There are a lot of details on how this would be implemented, and sounds like there may be some work done here already for split keys. What I am getting from your idea is that escrow could be done with no 3rd party whatsoever. Also, refunds could be back to the sender without any action on the senders part. This would be a great value adding functionality to the bitcoin client.
Matthew N. Wright
Untrustworthy
Hero Member
*****
Offline Offline

Activity: 588


Hero VIP ultra official trusted super staff puppet


View Profile
January 18, 2012, 09:42:57 PM
 #7


There are a lot of details on how this would be implemented, and sounds like there may be some work done here already for split keys. What I am getting from your idea is that escrow could be done with no 3rd party whatsoever. Also, refunds could be back to the sender without any action on the senders part. This would be a great value adding functionality to the bitcoin client.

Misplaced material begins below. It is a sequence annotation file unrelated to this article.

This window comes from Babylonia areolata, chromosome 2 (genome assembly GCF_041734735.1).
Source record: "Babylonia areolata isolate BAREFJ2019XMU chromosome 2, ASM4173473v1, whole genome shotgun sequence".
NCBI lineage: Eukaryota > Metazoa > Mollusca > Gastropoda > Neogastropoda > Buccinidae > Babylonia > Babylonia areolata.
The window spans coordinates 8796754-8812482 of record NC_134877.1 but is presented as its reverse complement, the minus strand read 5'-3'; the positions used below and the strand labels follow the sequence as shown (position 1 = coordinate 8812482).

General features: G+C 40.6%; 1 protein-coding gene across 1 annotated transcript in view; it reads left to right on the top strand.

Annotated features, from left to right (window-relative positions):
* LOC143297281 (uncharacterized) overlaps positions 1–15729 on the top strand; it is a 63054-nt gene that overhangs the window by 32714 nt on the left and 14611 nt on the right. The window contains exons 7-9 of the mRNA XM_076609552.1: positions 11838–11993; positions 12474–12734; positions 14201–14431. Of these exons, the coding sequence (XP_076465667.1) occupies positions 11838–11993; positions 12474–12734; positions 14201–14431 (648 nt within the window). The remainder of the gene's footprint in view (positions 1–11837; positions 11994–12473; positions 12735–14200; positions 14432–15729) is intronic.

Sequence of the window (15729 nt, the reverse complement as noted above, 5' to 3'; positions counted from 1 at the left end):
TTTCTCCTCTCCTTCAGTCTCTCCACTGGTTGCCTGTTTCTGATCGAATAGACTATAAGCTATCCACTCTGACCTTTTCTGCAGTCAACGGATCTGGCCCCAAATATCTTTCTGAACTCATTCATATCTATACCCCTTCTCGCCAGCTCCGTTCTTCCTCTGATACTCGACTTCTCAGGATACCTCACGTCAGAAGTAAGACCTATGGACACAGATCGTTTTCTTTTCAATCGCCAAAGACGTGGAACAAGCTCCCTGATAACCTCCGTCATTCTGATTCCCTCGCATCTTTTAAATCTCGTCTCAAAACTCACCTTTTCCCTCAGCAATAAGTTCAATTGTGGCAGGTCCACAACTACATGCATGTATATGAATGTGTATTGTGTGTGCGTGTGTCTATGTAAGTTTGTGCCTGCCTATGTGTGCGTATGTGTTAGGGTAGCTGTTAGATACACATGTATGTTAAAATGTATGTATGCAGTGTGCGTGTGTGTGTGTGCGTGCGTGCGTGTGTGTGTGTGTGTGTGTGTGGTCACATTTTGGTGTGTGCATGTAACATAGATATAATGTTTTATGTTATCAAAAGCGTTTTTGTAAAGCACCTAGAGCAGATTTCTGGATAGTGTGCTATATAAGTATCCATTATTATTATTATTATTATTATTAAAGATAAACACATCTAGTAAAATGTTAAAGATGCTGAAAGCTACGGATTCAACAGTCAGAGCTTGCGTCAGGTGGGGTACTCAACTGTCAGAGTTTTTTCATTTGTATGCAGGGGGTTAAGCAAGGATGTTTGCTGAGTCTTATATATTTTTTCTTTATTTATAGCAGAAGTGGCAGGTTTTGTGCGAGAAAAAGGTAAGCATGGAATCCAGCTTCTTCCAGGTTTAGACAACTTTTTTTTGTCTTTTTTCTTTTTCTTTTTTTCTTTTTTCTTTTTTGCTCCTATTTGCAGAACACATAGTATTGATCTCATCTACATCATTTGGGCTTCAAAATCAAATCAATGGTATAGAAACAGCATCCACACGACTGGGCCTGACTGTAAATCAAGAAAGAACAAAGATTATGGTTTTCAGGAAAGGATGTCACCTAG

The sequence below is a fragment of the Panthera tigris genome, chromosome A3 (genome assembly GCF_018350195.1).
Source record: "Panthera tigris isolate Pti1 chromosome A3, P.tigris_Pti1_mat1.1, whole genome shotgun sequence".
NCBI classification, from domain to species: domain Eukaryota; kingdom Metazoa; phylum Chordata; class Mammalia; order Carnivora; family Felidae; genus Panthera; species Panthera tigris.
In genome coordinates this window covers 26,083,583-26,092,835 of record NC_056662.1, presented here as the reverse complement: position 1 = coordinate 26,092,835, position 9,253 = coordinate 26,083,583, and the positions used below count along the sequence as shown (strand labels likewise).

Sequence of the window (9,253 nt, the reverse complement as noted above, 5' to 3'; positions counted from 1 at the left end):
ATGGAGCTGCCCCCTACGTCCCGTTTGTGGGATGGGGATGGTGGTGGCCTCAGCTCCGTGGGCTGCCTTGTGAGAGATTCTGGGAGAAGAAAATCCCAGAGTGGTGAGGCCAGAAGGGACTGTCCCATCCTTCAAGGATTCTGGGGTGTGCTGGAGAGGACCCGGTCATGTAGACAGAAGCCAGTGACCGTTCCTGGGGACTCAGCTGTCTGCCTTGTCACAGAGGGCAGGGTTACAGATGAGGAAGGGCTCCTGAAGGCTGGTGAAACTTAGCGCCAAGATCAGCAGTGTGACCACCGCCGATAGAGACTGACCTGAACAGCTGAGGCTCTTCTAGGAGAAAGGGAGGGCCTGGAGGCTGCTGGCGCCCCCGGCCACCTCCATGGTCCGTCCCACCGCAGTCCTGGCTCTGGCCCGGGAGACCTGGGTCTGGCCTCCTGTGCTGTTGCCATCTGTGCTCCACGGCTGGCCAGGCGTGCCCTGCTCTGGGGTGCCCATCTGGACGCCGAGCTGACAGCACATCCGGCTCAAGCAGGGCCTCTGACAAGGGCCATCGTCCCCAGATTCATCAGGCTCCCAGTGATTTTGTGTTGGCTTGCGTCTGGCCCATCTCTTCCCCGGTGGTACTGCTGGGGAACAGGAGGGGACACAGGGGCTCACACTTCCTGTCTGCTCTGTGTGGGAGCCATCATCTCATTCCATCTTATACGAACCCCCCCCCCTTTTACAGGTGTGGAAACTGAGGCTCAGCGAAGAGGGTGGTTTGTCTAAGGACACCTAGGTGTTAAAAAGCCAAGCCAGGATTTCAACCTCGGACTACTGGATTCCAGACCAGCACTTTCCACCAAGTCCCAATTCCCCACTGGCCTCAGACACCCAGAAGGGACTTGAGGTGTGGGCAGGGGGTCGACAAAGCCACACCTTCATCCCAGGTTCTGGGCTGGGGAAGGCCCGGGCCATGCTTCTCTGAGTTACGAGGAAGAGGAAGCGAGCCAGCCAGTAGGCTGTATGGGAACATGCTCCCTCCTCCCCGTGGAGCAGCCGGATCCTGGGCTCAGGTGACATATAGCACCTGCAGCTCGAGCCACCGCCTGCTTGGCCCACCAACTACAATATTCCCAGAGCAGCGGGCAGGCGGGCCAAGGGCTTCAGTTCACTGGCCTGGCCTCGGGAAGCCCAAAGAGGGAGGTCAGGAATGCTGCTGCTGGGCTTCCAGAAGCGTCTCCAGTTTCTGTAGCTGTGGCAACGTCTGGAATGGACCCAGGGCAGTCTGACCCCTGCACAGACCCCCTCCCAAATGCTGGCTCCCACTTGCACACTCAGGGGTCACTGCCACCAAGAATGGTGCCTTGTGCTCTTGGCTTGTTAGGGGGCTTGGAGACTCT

That is correct. Perhaps my explanation was too difficult for the previous posters to understand. Should I simplify it?

DeathAndTaxes
Donator
Legendary
*
Offline Offline

Activity: 1218


Gerald Davis


View Profile
January 18, 2012, 09:48:51 PM
 #8


There are a lot of details on how this would be implemented, and sounds like there may be some work done here already for split keys. What I am getting from your idea is that escrow could be done with no 3rd party whatsoever. Also, refunds could be back to the sender without any action on the senders part. This would be a great value adding functionality to the bitcoin client.

That is correct. Perhaps my explanation was too difficult for the previous posters to understand. Should I simplify it?

 I am not confused and there is no need to simplify anything.  Using mult-sig you can implement EXACTLY what you proposed.